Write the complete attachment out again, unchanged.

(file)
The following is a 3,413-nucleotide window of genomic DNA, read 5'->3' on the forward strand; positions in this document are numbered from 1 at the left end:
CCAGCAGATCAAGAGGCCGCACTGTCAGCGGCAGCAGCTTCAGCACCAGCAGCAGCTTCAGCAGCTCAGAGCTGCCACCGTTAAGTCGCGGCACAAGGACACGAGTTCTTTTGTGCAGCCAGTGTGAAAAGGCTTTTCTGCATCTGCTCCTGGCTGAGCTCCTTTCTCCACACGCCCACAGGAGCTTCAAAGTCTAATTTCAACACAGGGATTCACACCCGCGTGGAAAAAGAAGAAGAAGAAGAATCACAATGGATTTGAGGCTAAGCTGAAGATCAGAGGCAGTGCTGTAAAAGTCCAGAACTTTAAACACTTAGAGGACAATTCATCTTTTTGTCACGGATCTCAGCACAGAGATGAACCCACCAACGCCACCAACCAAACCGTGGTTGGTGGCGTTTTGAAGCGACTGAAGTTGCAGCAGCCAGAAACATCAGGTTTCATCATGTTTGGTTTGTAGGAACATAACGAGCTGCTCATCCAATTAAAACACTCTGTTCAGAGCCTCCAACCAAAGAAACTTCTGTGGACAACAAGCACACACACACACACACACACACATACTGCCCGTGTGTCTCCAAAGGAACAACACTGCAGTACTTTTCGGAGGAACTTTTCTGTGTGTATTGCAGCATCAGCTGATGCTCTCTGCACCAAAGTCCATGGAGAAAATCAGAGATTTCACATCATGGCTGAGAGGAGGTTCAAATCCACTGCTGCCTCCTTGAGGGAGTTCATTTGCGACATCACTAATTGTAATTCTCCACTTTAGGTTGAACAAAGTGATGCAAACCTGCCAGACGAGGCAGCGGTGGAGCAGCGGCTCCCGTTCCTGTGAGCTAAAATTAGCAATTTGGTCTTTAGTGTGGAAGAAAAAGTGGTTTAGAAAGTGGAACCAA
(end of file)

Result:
The following is a 3,413-nucleotide window of genomic DNA, read 5'->3' on the forward strand; positions in this document are numbered from 1 at the left end:
CCAGCAGATCAAGAGGCCGCACTGTCAGCGGCAGCAGCTTCAGCACCAGCAGCAGCTTCAGCAGCTCAGAGCTGCCACCGTTAAGTCGCGGCACAAGGACACGAGTTCTTTTGTGCAGCCAGTGTGAAAAGGCTTTTCTGCATCTGCTCCTGGCTGAGCTCCTTTCTCCACACGCCCACAGGAGCTTCAAAGTCTAATTTCAACACAGGGATTCACACCCGCGTGGAAAAAGAAGAAGAAGAAGAATCACAATGGATTTGAGGCTAAGCTGAAGATCAGAGGCAGTGCTGTAAAAGTCCAGAACTTTAAACACTTAGAGGACAATTCATCTTTTTGTCACGGATCTCAGCACAGAGATGAACCCACCAACGCCACCAACCAAACCGTGGTTGGTGGCGTTTTGAAGCGACTGAAGTTGCAGCAGCCAGAAACATCAGGTTTCATCATGTTTGGTTTGTAGGAACATAACGAGCTGCTCATCCAATTAAAACACTCTGTTCAGAGCCTCCAACCAAAGAAACTTCTGTGGACAACAAGCACACACACACACACACACACACATACTGCCCGTGTGTCTCCAAAGGAACAACACTGCAGTACTTTTCGGAGGAACTTTTCTGTGTGTATTGCAGCATCAGCTGATGCTCTCTGCACCAAAGTCCATGGAGAAAATCAGAGATTTCACATCATGGCTGAGAGGAGGTTCAAATCCACTGCTGCCTCCTTGAGGGAGTTCATTTGCGACATCACTAATTGTAATTCTCCACTTTAGGTTGAACAAAGTGATGCAAACCTGCCAGACGAGGCAGCGGTGGAGCAGCGGCTCCCGTTCCTGTGAGCTAAAATTAGCAATTTGGTCTTTAGTGTGGAAGAAAAAGTGGTTTAGAAAGTGGAACCAA